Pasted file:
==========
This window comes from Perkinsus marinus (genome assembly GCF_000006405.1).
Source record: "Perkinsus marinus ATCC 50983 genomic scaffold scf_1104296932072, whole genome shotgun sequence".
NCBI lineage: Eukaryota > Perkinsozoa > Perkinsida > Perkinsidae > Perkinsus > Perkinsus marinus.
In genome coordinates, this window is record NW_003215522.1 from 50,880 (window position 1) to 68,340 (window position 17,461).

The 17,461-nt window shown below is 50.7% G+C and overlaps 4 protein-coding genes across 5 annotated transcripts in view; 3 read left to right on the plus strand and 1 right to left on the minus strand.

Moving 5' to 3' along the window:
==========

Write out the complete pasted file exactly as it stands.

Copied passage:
This window comes from Perkinsus marinus (genome assembly GCF_000006405.1).
Source record: "Perkinsus marinus ATCC 50983 genomic scaffold scf_1104296932072, whole genome shotgun sequence".
NCBI lineage: Eukaryota > Perkinsozoa > Perkinsida > Perkinsidae > Perkinsus > Perkinsus marinus.
In genome coordinates, this window is record NW_003215522.1 from 50,880 (window position 1) to 68,340 (window position 17,461).

The 17,461-nt window shown below is 50.7% G+C and overlaps 4 protein-coding genes across 5 annotated transcripts in view; 3 read left to right on the plus strand and 1 right to left on the minus strand.

Moving 5' to 3' along the window: